Lawson Crouse Makes Perfect Sense As Potential Bruins Trade Target

Crouse is one of many players the Coyotes reportedly are open to moving

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The Boston Bruins’ vision has been clear for a little while: They want to be a big team that’s difficult to play against, but not devoid of skill.

With that in mind, their reported interest in Lawson Crouse should be of little surprise.

SportsNet’s Jeff Marek on Saturday night named the Bruins among the teams said to have expressed interest in the Arizona Coyotes winger.

Crouse, who is 24 but already in his sixth NHL season, is having a career year. A bruising, 6-foot-4, 220-pound left winger, Crouse historically has been good for about 25 points a season in a depth role. His ice time has skyrocketed this season for the rebuilding ‘Yotes, and with that has come marked improvement in his production. In just 32 games this season, he already has nine goals and eight assists.

And, yes, Crouse fights. Usually two or three times a season.

Crouse largely has underperformed relative to his 11th overall slot in the 2015 draft. But the way he’s played this season has to be tantalizing for teams around the league, especially when the Tampa Bay Lightning showed over the last two years how having heavy middle six players who still can score is an important building block to team success.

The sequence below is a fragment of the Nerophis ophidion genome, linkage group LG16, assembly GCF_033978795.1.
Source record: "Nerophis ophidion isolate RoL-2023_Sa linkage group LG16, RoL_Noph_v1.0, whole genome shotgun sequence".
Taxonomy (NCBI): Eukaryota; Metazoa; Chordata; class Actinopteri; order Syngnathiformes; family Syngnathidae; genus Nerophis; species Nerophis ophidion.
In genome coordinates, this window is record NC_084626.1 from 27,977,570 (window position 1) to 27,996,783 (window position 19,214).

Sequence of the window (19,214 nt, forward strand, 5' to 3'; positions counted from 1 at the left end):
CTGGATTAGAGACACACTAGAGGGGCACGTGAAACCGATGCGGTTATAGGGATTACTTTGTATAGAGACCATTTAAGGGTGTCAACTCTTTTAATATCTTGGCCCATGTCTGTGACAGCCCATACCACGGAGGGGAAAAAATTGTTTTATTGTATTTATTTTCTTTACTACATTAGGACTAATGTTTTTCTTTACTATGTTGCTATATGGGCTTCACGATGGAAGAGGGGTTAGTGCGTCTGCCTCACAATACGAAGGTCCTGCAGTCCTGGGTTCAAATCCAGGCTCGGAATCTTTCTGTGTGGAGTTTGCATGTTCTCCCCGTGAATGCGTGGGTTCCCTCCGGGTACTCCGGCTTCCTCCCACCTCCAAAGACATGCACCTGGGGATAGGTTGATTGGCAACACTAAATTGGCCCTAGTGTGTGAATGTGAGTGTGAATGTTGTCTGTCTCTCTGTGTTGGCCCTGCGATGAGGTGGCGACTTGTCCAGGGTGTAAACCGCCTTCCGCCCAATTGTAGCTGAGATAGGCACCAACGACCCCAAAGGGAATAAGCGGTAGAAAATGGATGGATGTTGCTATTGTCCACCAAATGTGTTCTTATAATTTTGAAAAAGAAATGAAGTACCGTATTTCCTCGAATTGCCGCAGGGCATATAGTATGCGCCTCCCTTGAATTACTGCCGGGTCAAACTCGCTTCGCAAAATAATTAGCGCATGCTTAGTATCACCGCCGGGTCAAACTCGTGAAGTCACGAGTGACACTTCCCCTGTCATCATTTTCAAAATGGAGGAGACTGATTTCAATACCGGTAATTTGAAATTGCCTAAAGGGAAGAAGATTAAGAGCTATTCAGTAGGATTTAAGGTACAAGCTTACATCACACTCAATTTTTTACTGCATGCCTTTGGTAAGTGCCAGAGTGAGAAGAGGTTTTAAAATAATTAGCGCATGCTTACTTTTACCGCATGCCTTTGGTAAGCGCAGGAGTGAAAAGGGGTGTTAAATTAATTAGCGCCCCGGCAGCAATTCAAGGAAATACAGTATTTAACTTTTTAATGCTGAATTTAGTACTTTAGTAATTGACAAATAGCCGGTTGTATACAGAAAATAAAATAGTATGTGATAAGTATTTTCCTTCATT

If he landed with the Bruins, Crouse would figure to be the third line left winger with Charlie Coyle and Oskar Steen. That would allow for Nick Foligno, Tomas Nosek, Trent Frederic, Curtis Lazar and Anton Blidh to fight for three fourth-line spots. Where Jake DeBrusk would fit in remains to be seen since he has a public trade request.

Crouse is in the final season of a three-year deal, which carried a $1.53 million cap hit each year. He’ll be a restricted free agent this offseason, so he’s likely to be more than a rental, and is a relative bargain on his current contract given his production this season.

If the Bruins trade for Crouse, the vision would have to be similar to what they saw when they traded for Nick Ritchie two years ago. That ultimately didn’t pan out as well as it could have, but you can see why teams might view Crouse as a potential Blake Coleman type, which is the better case scenario.

Despite his 313 games of NHL experience, Crouse is relatively young. A team acquiring him now would presumably be getting in on the ground floor with a player who might finally be starting to hit his stride. For a Bruins team that is trying to ensure its secondary scoring surge of late remains a common part of their game, Crouse makes a whole lot of sense.

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